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WYCA committed to narrowing North South pay gap says Chair

Responding to a recent report by the Manpower Group, showing over the last year, average annual pay in Yorkshire fell by 0.8 per cent, compared to a 0.6 per cent increase across the UK,  West Yorkshire Combined Authority (WYCA) Chair Cllr Peter Box said:

“West Yorkshire Combined Authority and the Leeds City Region Enterprise Partnership’s (LEP) are committed to addressing this growing disparity by generating growth and good-quality jobs as set out in our shared Strategic Economic Plan. 

“The LEP’s locally-managed devolved Youth Contract, which identifies 16 to 17 year-old NEETs (not in employment or training) to get them into employment, education or training is already achieving excellent results. Around 85% of young people engaged with the scheme have made further progress compared with the 27% engagement figure for the equivalent national scheme.

Confidence

“And research carried out with over 3,000 Leeds City Region companies confirms business confidence is on the rise with employment, investment and business growth all increasing.

“We now need to create higher skilled and higher quality jobs by working with businesses and particularly those in key growth sectors, and through the LEP we are working in partnership with schools, colleges, universities and other providers to ensure that local people have the skills they need to access those jobs.” 

Living wage

Councillor Box said that the Combined Authority, its members and its partners also need to continue their role in tackling low pay and backing a living wage as set out in the low pay charter, ‘No Silver Bullet', launched in March of this year.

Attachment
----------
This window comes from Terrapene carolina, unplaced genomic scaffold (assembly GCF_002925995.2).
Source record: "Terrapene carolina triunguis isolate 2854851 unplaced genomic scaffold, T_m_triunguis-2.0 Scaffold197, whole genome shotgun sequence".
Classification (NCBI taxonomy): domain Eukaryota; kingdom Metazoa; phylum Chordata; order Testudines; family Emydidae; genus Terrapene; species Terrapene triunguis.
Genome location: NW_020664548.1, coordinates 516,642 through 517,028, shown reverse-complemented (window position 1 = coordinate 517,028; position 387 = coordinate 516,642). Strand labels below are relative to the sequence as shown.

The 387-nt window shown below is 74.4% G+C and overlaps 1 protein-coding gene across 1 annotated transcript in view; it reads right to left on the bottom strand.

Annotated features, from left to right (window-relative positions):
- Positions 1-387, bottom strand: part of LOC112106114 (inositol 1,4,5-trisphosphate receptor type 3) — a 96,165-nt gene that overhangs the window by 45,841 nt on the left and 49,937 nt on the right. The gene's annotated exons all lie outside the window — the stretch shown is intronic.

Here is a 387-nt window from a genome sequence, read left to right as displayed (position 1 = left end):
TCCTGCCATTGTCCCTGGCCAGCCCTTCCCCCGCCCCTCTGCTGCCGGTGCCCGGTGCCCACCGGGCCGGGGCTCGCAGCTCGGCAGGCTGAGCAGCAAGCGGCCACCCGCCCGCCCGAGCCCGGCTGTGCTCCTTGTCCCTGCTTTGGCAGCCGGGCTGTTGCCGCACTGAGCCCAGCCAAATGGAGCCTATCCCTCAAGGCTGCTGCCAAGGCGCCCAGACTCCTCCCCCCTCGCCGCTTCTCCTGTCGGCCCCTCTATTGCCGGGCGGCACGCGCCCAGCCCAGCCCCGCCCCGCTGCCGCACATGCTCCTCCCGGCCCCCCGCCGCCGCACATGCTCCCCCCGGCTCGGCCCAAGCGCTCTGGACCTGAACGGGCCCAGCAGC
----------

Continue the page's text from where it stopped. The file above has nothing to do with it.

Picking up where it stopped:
He said: “By signing up to the Charter, we have committed to ensuring we have all introduced the living wage for our own employees by the end of the 2016/17 financial year. We have also agreed that each of our councils will take a leadership role in encouraging local and regional businesses to do the same. 

Growth ambitions

“Greater local control over schemes that will help local businesses realise their growth ambitions are among the 27 stage-two devolution ‘asks’ we have put to the government. We are also calling for powers to shape and support local skills training and apprenticeship schemes to develop a workforce that can meet the needs of those businesses.”

By working in partnership as councils, with our LEP colleagues and the business community and education and training providers and pursuing these key strands, we can build upon this work that will help to close both the north south gap and closes disparities across our region.”

Download the 'No Silver Bullet' Charter (pdf file 978KB opens in new window).

 

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